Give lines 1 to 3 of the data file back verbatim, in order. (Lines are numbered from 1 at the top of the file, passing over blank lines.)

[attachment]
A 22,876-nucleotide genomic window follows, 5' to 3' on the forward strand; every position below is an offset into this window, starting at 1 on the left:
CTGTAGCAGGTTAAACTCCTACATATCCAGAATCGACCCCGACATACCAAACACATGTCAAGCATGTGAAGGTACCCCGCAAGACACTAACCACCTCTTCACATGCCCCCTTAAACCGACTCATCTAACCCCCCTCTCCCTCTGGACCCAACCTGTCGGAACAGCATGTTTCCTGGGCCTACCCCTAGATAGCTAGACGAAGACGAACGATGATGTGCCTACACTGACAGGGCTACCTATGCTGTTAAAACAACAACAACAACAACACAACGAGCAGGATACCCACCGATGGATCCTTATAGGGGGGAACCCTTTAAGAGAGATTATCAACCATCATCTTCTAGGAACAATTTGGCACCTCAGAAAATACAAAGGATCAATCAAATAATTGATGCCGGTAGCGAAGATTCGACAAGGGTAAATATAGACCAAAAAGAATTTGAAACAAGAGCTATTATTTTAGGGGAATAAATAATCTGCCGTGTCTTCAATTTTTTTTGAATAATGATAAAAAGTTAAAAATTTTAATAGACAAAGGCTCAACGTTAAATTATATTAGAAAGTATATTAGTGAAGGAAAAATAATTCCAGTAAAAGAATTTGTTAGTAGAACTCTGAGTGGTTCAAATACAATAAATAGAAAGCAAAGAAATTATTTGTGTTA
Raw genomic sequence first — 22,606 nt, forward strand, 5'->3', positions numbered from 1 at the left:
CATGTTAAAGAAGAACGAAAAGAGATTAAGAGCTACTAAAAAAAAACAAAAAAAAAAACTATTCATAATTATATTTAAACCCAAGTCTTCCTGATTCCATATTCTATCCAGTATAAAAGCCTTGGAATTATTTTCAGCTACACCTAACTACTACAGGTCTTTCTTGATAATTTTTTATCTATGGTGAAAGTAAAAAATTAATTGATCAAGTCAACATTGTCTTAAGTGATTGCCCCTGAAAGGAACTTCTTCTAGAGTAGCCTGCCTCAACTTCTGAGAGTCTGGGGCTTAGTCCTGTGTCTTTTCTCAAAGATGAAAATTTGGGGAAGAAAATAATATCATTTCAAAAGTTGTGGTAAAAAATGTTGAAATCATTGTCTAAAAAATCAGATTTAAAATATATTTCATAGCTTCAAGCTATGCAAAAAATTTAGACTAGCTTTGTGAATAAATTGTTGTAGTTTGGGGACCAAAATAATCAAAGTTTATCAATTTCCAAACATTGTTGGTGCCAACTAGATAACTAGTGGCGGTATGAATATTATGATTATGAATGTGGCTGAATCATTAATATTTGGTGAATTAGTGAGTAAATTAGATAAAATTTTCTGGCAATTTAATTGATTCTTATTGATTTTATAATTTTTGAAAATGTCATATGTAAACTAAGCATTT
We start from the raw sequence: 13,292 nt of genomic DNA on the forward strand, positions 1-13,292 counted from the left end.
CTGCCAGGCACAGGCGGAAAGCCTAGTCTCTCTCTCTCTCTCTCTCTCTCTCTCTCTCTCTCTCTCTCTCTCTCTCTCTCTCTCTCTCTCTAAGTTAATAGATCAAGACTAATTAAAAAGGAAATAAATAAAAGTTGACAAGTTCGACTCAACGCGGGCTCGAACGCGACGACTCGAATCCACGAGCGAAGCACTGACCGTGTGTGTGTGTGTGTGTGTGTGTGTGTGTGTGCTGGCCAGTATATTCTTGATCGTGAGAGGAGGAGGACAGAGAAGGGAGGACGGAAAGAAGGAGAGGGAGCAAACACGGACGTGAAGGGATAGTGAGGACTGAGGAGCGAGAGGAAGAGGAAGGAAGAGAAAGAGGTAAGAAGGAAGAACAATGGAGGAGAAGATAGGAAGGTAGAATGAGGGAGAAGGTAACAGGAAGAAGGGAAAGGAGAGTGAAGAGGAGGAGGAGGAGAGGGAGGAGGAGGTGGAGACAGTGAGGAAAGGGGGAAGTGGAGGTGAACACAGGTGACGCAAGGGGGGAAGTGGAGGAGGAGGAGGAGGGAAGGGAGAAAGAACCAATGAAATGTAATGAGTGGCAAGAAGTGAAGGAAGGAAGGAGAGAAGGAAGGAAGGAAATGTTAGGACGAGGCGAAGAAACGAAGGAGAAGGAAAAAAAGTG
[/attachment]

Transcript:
A 22,876-nucleotide genomic window follows, 5' to 3' on the forward strand; every position below is an offset into this window, starting at 1 on the left:
CTGTAGCAGGTTAAACTCCTACATATCCAGAATCGACCCCGACATACCAAACACATGTCAAGCATGTGAAGGTACCCCGCAAGACACTAACCACCTCTTCACATGCCCCCTTAAACCGACTCATCTAACCCCCCTCTCCCTCTGGACCCAACCTGTCGGAACAGCATGTTTCCTGGGCCTACCCCTAGATAGCTAGACGAAGACGAACGATGATGTGCCTACACTGACAGGGCTACCTATGCTGTTAAAACAACAACAACAACAACACAACGAGCAGGATACCCACCGATGGATCCTTATAGGGGGGAACCCTTTAAGAGAGATTATCAACCATCATCTTCTAGGAACAATTTGGCACCTCAGAAAATACAAAGGATCAATCAAATAATTGATGCCGGTAGCGAAGATTCGACAAGGGTAAATATAGACCAAAAAGAATTTGAAACAAGAGCTATTATTTTAGGGGAATAAATAATCTGCCGTGTCTTCAATTTTTTTTGAATAATGATAAAAAGTTAAAAATTTTAATAGACAAAGGCTCAACGTTAAATTATATTAGAAAGTATATTAGTGAAGGAAAAATAATTCCAGTAAAAGAATTTGTTAGTAGAACTCTGAGTGGTTCAAATACAATAAATAGAAAGCAAAGAAATTATTTGTGTTA
Raw genomic sequence first — 22,606 nt, forward strand, 5'->3', positions numbered from 1 at the left: